Slack Technologies on Thursday posted slowing quarterly sales growth, disappointing investors who had expected a surge in demand for its workplace messaging app as companies rapidly adopt remote working tools and technology.
Slack also withdrew its 2021 billing outlook citing uncertainty driven by the Covid-19 pandemic, and said it had seen sales from some large customers slow down in the worst-affected industries, such as travel, hospitality and ride-sharing.
“There’s less visibility into how spending will trend for the remainder of the year, particularly if the economic effects of the Covid-19 pandemic persist or worsen,” chief financial officer Allen Shim said in a post-earnings call with analysts.
Shares of the company, which had surged nearly 80% this year, dropped 16% in extended trading.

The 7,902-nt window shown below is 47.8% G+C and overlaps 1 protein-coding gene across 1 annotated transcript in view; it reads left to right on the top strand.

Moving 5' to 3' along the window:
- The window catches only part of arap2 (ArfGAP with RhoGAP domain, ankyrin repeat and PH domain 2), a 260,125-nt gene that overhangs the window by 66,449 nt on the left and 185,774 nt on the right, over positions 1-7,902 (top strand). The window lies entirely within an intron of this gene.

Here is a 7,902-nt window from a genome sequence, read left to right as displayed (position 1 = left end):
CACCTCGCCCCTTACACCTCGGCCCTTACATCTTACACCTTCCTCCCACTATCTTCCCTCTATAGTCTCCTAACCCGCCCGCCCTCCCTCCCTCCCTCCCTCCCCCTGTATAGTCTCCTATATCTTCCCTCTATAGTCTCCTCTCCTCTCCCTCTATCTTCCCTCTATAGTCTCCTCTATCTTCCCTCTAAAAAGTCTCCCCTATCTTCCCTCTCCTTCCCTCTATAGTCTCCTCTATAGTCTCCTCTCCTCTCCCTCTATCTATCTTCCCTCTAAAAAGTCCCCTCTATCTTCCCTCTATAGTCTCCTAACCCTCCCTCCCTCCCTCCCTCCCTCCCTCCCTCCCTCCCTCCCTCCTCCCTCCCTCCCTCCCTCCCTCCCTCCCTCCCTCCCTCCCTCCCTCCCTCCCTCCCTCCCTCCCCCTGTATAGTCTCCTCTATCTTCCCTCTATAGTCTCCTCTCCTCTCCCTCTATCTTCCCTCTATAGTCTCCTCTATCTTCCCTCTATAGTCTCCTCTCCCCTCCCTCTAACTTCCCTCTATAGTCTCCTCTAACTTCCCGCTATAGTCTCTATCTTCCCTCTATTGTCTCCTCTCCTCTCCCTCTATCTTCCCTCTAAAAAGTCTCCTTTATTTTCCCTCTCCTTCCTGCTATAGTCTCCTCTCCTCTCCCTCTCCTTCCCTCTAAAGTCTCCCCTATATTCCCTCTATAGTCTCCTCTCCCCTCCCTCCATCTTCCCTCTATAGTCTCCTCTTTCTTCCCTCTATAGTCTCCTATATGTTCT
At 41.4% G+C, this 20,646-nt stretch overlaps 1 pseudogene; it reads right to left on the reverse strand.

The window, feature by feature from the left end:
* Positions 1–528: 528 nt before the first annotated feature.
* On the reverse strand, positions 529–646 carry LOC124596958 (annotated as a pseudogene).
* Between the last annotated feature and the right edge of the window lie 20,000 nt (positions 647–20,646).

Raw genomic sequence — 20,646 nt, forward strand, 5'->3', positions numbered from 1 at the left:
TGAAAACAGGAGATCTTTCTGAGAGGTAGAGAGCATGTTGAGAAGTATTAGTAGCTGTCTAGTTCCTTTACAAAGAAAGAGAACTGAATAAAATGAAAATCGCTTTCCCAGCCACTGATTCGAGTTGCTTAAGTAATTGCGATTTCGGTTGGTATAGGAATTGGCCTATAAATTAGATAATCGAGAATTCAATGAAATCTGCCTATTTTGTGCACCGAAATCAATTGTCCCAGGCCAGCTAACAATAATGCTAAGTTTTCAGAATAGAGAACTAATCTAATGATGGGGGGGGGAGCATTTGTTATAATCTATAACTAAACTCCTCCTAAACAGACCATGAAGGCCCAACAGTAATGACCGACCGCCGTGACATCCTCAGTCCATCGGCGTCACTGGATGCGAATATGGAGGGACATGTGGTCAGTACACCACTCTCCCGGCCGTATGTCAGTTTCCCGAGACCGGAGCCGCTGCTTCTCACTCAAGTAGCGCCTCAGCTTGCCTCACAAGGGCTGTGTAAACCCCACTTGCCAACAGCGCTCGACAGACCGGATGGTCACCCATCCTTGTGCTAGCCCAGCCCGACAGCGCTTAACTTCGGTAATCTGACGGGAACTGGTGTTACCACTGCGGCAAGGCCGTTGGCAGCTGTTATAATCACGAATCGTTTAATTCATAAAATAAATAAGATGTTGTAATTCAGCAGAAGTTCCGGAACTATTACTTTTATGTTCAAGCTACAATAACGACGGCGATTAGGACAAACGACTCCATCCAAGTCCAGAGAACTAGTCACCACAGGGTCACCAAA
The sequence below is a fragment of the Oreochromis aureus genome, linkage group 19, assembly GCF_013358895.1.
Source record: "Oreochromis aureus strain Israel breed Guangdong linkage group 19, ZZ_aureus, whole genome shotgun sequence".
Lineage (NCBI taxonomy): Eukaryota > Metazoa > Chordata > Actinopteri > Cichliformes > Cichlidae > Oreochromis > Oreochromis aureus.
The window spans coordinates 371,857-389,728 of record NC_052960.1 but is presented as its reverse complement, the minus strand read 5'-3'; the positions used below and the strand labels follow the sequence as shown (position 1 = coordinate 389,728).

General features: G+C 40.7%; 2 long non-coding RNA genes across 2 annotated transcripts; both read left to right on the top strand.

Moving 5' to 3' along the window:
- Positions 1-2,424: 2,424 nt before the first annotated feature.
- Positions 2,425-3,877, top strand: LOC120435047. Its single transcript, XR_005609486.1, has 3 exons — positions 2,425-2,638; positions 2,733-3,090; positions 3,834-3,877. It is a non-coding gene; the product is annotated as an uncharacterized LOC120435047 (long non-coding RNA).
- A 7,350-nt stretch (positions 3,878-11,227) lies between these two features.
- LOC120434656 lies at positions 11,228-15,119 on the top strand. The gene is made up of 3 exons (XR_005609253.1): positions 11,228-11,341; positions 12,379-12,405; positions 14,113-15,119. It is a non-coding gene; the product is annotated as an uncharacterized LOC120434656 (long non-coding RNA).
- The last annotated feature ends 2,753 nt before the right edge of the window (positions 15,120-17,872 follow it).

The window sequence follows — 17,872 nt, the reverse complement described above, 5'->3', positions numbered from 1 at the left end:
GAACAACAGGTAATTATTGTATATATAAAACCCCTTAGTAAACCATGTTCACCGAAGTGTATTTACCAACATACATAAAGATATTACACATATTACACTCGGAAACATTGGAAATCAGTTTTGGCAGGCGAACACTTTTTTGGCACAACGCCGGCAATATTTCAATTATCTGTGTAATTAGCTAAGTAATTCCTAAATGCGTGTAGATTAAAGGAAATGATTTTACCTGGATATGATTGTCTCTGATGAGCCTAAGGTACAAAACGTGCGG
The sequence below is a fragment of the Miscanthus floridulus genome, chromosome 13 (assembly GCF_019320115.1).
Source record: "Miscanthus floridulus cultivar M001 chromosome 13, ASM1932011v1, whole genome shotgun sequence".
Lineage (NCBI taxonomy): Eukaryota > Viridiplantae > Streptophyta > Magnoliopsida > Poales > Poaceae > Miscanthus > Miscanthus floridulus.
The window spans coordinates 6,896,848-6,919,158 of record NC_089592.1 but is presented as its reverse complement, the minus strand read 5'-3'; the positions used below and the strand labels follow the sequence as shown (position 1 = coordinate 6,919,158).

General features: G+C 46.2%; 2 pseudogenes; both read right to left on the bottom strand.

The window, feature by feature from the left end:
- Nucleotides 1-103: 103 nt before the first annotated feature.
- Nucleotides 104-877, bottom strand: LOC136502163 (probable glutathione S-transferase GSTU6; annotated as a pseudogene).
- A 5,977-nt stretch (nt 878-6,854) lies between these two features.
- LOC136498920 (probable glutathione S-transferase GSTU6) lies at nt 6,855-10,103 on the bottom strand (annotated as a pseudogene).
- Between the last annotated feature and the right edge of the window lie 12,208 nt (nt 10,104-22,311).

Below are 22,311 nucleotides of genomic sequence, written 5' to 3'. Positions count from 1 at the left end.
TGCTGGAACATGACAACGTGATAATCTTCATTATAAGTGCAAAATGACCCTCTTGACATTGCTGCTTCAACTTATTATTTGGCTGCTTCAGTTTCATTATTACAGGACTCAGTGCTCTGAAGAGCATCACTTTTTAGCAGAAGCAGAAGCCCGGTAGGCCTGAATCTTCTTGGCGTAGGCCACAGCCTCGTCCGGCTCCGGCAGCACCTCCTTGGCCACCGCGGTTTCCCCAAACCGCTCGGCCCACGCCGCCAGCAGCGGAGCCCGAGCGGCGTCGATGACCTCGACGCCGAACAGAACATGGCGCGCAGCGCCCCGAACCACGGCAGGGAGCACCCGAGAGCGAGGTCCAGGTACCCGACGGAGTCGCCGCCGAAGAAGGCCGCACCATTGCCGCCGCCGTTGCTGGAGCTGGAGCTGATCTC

Social distancing protocols have led many companies to shift to remote work, expanding the market for apps that allow workers to stay in touch and boosting Wall Street expectations for companies such as Zoom Video Communications and Slack.
But unlike Zoom, which earlier this week nearly doubled its expectations for annual sales, Slack’s lukewarm guidance and revenue growth underwhelmed investors who were expecting a blowout quarter.
The company’s first-quarter sales rose 50%, compared to a 49% increase in the fourth quarter and a 67% jump in the first quarter last year.
On Thursday, Slack forecast 2021 sales between US$855-million and $870-million, representing a growth rate of 38% at the top end of the range.
Investors had heightened expectations going into the quarter, and may have expected growth to be higher than reported, said D.A. Davidson & Co analyst Rishi Jaluria.
Slack’s revenue of $201.7-million came in above analysts’ average estimate of $188.1-million, according to IBES data from Refinitiv. — Reported by Neha Malara and Manas Mishra, (c) 2020 Reuters